Insurance’s “Embarrassment” is a Provider’s Opportunity

With health insurers posting record profits, now is the time to take a hard look at your managed care strategy

Last week, The New York Times ran an eye-popping report on how major U.S. health insurance companies are profiting from the COVID-19 pandemic.

The article led with, “The nation’s leading health insurers are experiencing an embarrassment of profit,” and goes on to note how Anthem, Humana, UnitedHealth Group and Aetna are each reporting quarterly profits double those of last year.

At a time when all but a handful of healthcare providers have taken huge financial hits to prepare for and respond to the pandemic, health insurers are more financially successful than ever. Payers seeing historic profits while providers struggle? That just doesn’t pass the smell test.

A recent national consumer survey commissioned by Jarrard Inc., found the combined public trust of hospitals, doctors and nurses is close to 90%. Trust for health insurance companies hovers at a bit over 50%.

Clearly, this is an ideal time for all healthcare providers to take a hard look at their managed care strategy. Providers can use the goodwill they have earned as leverage for new agreements with health insurance companies. This will give providers the ability to continue confronting the COVID-19 pandemic and other future health challenges.

Preparing for a payer negotiation should begin now – while the stories are hot – not in three months or a year when contracts are up for renewal. Today’s headlines can benefit your organization tomorrow, but action is required now.

So, as you look at the next 6-18 months, consider:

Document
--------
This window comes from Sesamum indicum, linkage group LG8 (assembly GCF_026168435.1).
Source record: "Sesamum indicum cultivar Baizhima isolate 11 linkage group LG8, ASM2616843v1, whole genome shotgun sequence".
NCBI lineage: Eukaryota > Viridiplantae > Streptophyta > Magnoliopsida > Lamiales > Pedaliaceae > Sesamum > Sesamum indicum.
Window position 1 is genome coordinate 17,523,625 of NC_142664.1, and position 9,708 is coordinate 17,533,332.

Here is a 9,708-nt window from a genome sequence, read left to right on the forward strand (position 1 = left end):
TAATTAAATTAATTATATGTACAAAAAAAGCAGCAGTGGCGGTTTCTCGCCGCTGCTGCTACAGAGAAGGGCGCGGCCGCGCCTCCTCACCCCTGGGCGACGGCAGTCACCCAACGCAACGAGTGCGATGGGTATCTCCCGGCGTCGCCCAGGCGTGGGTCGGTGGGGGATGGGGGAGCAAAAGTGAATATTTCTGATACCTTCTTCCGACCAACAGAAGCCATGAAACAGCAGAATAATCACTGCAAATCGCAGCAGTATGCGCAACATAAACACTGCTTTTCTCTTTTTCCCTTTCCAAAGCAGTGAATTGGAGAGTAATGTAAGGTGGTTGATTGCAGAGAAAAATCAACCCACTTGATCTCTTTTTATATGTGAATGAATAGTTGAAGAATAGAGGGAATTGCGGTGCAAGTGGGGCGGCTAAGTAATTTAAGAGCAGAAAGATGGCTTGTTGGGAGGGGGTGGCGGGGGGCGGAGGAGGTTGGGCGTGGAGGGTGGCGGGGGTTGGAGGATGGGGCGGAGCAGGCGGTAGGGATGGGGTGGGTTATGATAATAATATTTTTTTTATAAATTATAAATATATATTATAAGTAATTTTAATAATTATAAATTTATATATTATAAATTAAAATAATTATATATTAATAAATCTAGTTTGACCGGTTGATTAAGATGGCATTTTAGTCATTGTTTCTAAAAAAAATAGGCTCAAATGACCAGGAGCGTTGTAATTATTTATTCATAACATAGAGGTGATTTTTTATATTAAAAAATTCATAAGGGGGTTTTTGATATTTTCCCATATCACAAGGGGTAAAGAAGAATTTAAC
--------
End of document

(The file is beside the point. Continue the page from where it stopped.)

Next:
• Payer contracts that are coming up for renewal and could be renegotiated.
  • Existing long-term or automatically renewed payer contracts that no longer allow your organization to fulfill its mission.
  • Proactive outreach to payers to discuss the ongoing financial burden caused by the pandemic.

After you determine your go-forward managed care strategy, use the power of communication to leverage the goodwill your team of caregivers has earned during the pandemic. Strategic communication with patients, employers, brokers, elected leaders and your employees is essential. As you think about communications, know that:

  • Communications should begin months before negotiations become public. Advanced communication will create understanding and build support from brokers, employers and elected leaders. This is vital to putting appropriate pressure on insurance companies.
  • Clear and ongoing internal communication is needed for your employees to understand how they can help patients.
  • Proactive media outreach will help position your organization as an advocate for patients.

Health insurance companies have long claimed to be controlling costs for patients. That claim won’t hold up as payers collect historically high profits from the pandemic. Now is the time for providers to seize the conversation and make sure health insurance companies are doing their part to support the actual providers of care.

Questions about payer strategy?

Justin Gibbs